Title : Hypertension and Precision Medicine
Human primary or essential hypertension is a complex, polygenic trait with some 50% contribution from genes and environment. Richard Lifton and colleagues provided elegant dissection of several rare Mendelian forms of hypertension, exemplified by the glucocorticoid remediable aldosteronism and Liddle’s syndrome. These discoveries illustrate that a single gene mutation can explain the entire pathogenesis of severe, early onset hypertension as well as dictating the best treatment.
The dissection of the much more common polygenic hypertension has proven much more difficult. The real breakthrough came with the initiation of the genome wide association studies (GWAS) characterised by a much more thorough coverage of the genome with thousands single nucleotide polymorphisms (SNPs). Typically, 500,000 – 2,5000,000 SNPs have been used for the big, collaborative GWAS for hypertension. These studies resulted in several “hits” or signals with a genome-wide significance and a high level of reproducibility between studies. These “hits” have been used successfully to calculate genetic risk scores for cardiovascular complications such as left ventricular hypertrophy, stroke and coronary artery disease. Intragenic signals, such as for example Uromodulin, are being used to examine new pathways for cardiovascular protection and possibly new targets for drug discovery as well as new style stratified clinical trials.
The next steps in genomic medicine belong to a combination of the next generation sequencing (NGS) and/or other “omics” data followed by linkage with electronic health records, including preferably the real time clinical data, biochemistry, imaging, histology as well as longitudinal health outcomes.Precision medicine involves examining the genetic makeup of patients and their differing responses to drugs designed to treat specific diseases. By building up an understanding of the ‘strata’ of responses and the genetics of the diseases, we hope to create more personalised and effective forms of treatment for groups of patients most likely to benefit. Significant past investment in Scotland in electronic health records (EHRs) and translational medicine research, coupled with a vibrant healthcare technology industry, positions Scotland as the location to drive forward the precision medicine agenda globally.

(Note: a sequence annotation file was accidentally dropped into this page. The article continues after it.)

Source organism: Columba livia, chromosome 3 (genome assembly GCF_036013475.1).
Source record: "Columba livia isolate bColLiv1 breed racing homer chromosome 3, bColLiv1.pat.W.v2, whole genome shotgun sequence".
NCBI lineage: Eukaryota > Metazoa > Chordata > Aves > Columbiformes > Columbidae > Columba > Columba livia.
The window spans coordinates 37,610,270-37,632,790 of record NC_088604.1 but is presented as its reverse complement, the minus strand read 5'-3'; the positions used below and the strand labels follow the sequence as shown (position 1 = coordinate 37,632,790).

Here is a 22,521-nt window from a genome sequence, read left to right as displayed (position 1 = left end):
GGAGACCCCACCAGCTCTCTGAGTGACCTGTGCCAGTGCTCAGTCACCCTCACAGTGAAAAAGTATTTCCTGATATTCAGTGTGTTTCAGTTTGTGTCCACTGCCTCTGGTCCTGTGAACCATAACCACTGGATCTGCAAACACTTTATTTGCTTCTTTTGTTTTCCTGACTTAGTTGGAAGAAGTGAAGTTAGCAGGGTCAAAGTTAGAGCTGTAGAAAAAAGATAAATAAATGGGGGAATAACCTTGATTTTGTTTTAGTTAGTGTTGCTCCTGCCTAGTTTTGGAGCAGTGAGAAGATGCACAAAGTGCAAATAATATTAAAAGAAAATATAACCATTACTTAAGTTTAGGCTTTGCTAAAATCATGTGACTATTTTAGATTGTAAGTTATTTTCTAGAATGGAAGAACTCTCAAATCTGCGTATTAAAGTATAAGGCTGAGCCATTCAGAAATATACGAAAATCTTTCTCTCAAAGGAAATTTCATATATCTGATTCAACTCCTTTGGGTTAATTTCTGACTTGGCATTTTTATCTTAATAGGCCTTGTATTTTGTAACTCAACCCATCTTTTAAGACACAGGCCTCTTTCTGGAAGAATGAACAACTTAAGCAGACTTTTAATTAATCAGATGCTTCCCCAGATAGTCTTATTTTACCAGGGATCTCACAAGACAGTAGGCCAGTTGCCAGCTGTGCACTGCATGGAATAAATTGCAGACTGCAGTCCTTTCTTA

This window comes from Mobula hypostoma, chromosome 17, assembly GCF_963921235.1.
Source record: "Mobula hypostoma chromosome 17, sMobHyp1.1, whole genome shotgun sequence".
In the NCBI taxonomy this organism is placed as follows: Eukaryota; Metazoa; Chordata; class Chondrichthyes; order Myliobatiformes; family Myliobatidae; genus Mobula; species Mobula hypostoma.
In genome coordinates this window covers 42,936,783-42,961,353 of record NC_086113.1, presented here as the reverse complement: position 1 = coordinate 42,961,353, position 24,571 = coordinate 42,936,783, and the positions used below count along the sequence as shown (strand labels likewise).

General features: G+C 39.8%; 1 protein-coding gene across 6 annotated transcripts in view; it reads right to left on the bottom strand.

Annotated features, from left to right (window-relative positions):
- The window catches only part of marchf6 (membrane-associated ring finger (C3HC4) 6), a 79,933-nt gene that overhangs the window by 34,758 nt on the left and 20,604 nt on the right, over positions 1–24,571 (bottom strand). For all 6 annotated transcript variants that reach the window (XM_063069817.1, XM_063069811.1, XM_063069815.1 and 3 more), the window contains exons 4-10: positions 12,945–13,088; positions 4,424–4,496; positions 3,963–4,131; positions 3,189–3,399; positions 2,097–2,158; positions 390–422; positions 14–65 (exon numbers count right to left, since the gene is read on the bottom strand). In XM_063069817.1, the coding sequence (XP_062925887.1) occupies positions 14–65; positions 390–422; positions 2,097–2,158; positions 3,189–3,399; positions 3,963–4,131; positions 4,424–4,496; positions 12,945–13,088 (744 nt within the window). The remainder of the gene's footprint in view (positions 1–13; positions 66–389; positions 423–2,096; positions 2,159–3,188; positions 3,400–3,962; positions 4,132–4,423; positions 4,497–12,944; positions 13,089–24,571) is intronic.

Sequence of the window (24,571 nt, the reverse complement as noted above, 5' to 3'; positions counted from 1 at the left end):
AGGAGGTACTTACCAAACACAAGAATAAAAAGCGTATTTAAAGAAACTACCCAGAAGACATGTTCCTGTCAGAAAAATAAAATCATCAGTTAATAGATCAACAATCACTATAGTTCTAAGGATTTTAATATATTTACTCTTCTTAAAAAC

Audience Take Away:
- The potential for a precision medicine revolution in healthcare, bringing the prospects of earlier diagnosis, more effective treatment, better patient outcomes, cost savings and economic impact.
- The time has come for precision medicine to deliver the right treatment for the right patient at the right time.
- The need for a “triple helix” approach - collaboration between academic researchers, health care providers and industry partners - for the successful development and delivery of precision medicine.